D&D 5E Arguing for Advantage

billd91

Not your screen monkey (he/him)
Like others here, I prefer the mindset encouraged by these kinds of ideas:

I think the idea might be worth exploring. It reminds me a bit of the nebulous DM's Best Friend bonus (+2) that the DM was encouraged to add when it seemed like there should be an easier time of making the check but there was no set way to rate it, also of the "surprise" maneuver in Champions that would be worth +1-3 to a character's Offensive Combat Value if the GM thought it was sufficiently unexpected from the opponent.
 

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Shiroiken

Legend
I know people I played with in the past would argue EVERY roll they do has advantage, seeking any possible edge they could. Thankfully I don't play with people like that anymore. My current group knows the rules well enough to know when they'd have advantage by the standard rules. If the DM decides they have advantage or disadvantage, the DM simply tells the player with the roll ("roll Perception with advantage").
 


One approach (the meta one) does not reinforce immersion and can lead to some of the issues described in this thread. I'm not interested in having to argue with a rogue every turn to see if they have advantage. However, I am interested in them building on what's happening in the game to creatively solve issues. This is also why I don't use inspiration. The language and nature of a meta currency takes me (and some players) out of immersion.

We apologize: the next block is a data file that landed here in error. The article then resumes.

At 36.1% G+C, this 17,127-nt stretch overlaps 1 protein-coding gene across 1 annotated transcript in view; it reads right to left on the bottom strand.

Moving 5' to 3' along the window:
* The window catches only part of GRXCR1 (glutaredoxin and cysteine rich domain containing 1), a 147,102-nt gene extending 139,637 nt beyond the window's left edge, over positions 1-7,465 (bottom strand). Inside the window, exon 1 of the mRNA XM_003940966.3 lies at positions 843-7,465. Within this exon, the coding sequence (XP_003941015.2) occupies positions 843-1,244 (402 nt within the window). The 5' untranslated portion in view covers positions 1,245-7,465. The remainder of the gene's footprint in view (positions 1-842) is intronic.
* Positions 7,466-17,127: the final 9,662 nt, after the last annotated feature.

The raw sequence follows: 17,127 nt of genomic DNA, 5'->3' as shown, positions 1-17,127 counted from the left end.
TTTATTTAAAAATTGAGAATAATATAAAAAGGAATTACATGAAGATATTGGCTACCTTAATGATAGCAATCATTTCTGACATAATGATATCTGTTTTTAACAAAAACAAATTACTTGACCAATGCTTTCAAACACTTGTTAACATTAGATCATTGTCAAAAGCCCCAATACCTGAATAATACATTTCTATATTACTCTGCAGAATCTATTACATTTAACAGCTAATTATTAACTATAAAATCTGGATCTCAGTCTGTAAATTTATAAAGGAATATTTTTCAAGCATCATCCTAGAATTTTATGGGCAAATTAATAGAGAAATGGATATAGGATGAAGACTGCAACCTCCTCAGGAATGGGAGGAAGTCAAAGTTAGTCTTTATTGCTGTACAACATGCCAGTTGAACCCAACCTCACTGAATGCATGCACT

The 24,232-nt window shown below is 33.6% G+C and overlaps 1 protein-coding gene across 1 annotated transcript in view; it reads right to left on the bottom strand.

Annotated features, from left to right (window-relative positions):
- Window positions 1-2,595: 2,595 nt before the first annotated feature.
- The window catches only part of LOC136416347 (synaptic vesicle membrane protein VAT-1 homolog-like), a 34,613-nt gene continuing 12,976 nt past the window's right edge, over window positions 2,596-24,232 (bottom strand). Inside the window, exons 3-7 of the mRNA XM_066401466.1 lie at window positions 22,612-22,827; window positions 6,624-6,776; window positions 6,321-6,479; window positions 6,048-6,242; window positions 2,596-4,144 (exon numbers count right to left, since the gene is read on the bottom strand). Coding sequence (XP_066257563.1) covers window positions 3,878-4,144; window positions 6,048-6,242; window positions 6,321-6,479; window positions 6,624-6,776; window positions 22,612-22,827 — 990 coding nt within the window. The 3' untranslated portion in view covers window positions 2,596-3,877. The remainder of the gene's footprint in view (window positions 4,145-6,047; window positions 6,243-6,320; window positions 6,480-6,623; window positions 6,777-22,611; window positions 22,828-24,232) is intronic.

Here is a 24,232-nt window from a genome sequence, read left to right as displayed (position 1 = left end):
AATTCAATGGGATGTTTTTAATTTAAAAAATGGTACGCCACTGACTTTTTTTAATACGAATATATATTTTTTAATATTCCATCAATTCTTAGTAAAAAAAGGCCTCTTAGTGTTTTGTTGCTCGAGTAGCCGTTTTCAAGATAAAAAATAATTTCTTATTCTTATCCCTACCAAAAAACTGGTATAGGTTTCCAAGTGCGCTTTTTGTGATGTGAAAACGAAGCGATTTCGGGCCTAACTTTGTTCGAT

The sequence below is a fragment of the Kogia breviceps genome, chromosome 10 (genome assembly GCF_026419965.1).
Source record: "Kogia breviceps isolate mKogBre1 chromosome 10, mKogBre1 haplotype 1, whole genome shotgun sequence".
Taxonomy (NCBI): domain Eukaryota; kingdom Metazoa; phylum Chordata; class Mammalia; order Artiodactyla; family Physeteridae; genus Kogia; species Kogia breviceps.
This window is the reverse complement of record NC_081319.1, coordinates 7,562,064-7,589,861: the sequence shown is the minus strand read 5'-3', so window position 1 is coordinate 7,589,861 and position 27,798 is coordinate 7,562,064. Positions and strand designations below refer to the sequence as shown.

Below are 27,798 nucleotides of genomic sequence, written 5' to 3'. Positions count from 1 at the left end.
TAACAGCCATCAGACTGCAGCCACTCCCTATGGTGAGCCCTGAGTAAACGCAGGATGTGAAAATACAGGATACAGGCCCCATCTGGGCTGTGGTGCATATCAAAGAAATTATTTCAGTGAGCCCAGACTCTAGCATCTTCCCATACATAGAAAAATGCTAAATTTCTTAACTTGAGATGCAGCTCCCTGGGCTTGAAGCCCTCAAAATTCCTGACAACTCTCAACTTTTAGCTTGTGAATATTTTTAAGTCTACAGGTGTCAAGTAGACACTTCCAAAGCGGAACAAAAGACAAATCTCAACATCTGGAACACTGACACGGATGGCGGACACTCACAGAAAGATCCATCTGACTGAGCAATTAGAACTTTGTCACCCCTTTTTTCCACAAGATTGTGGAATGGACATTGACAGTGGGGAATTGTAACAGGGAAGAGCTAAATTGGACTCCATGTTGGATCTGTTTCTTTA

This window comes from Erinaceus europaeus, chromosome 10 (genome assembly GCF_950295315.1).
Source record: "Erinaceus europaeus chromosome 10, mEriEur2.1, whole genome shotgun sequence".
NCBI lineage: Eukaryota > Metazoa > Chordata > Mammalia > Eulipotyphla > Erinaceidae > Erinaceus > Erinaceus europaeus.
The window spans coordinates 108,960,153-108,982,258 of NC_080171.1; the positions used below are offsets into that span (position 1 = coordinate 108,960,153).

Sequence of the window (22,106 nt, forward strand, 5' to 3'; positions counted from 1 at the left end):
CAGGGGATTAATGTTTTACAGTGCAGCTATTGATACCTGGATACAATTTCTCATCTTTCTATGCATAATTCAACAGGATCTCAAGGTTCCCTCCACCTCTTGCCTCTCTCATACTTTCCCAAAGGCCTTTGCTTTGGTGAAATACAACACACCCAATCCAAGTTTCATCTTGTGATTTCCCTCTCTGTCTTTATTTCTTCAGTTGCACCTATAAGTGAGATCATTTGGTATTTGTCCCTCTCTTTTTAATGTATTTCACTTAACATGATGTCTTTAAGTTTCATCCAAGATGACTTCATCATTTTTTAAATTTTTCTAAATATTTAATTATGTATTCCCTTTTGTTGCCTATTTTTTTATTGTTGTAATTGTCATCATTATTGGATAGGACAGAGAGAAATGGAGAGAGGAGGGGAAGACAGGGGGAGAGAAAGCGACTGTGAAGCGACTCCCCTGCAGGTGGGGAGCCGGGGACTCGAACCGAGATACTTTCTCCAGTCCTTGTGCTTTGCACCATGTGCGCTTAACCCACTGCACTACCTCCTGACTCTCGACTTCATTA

So, when I start playing with a new player, I will absolutely reinforce behaviors that are beneficial to the type of experience that we are trying to create, and discourage behaviors that don't. Just like in many roleplaying spheres people are not fond of people turning to OOC (out of character) talks at every turn.

From an outsiders perspective, it sounds like you are training the rogue to ask for advantage every turn, you just want them to ask with in-character language and creative descriptions rather than game terms. I completely respect that preference, and it doesn't seem like a functionally different system to me. Whether it's a "meta" language or "storytelling" language, the effect is the same. It's basically the RPG equivalent of code-switching.